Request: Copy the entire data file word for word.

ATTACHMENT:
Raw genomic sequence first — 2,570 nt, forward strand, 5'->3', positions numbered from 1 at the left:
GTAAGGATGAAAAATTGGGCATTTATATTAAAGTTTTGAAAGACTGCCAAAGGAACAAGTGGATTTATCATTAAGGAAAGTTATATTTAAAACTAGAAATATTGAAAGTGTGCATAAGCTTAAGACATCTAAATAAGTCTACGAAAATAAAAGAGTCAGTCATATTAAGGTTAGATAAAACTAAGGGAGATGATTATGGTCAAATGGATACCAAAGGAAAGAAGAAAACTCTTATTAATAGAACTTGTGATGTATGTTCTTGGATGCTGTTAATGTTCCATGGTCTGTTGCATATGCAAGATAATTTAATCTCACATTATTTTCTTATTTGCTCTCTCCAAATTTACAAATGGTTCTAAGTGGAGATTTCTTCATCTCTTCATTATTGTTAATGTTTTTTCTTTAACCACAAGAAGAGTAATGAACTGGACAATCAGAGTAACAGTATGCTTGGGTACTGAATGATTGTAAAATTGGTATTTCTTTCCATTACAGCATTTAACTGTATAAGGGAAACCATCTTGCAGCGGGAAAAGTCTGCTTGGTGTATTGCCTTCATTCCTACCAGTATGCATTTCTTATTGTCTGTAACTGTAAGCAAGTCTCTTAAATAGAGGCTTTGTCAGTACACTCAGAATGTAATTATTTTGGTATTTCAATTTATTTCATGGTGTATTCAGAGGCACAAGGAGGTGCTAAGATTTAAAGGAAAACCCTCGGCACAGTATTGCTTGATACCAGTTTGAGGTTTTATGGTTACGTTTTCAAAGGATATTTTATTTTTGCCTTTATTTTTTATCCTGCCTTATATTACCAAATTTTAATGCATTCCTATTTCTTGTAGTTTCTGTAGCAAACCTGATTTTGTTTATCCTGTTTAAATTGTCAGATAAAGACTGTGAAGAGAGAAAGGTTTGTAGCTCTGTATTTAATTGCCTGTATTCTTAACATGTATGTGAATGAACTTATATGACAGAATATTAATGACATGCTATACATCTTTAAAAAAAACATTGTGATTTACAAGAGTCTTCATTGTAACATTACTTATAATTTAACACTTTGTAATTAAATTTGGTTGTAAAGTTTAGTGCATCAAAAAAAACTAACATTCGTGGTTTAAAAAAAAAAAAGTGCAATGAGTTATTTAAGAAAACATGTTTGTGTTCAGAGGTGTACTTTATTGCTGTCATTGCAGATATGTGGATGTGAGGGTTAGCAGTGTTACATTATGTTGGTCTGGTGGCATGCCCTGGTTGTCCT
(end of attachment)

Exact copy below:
Raw genomic sequence first — 2,570 nt, forward strand, 5'->3', positions numbered from 1 at the left:
GTAAGGATGAAAAATTGGGCATTTATATTAAAGTTTTGAAAGACTGCCAAAGGAACAAGTGGATTTATCATTAAGGAAAGTTATATTTAAAACTAGAAATATTGAAAGTGTGCATAAGCTTAAGACATCTAAATAAGTCTACGAAAATAAAAGAGTCAGTCATATTAAGGTTAGATAAAACTAAGGGAGATGATTATGGTCAAATGGATACCAAAGGAAAGAAGAAAACTCTTATTAATAGAACTTGTGATGTATGTTCTTGGATGCTGTTAATGTTCCATGGTCTGTTGCATATGCAAGATAATTTAATCTCACATTATTTTCTTATTTGCTCTCTCCAAATTTACAAATGGTTCTAAGTGGAGATTTCTTCATCTCTTCATTATTGTTAATGTTTTTTCTTTAACCACAAGAAGAGTAATGAACTGGACAATCAGAGTAACAGTATGCTTGGGTACTGAATGATTGTAAAATTGGTATTTCTTTCCATTACAGCATTTAACTGTATAAGGGAAACCATCTTGCAGCGGGAAAAGTCTGCTTGGTGTATTGCCTTCATTCCTACCAGTATGCATTTCTTATTGTCTGTAACTGTAAGCAAGTCTCTTAAATAGAGGCTTTGTCAGTACACTCAGAATGTAATTATTTTGGTATTTCAATTTATTTCATGGTGTATTCAGAGGCACAAGGAGGTGCTAAGATTTAAAGGAAAACCCTCGGCACAGTATTGCTTGATACCAGTTTGAGGTTTTATGGTTACGTTTTCAAAGGATATTTTATTTTTGCCTTTATTTTTTATCCTGCCTTATATTACCAAATTTTAATGCATTCCTATTTCTTGTAGTTTCTGTAGCAAACCTGATTTTGTTTATCCTGTTTAAATTGTCAGATAAAGACTGTGAAGAGAGAAAGGTTTGTAGCTCTGTATTTAATTGCCTGTATTCTTAACATGTATGTGAATGAACTTATATGACAGAATATTAATGACATGCTATACATCTTTAAAAAAAACATTGTGATTTACAAGAGTCTTCATTGTAACATTACTTATAATTTAACACTTTGTAATTAAATTTGGTTGTAAAGTTTAGTGCATCAAAAAAAACTAACATTCGTGGTTTAAAAAAAAAAAAGTGCAATGAGTTATTTAAGAAAACATGTTTGTGTTCAGAGGTGTACTTTATTGCTGTCATTGCAGATATGTGGATGTGAGGGTTAGCAGTGTTACATTATGTTGGTCTGGTGGCATGCCCTGGTTGTCCT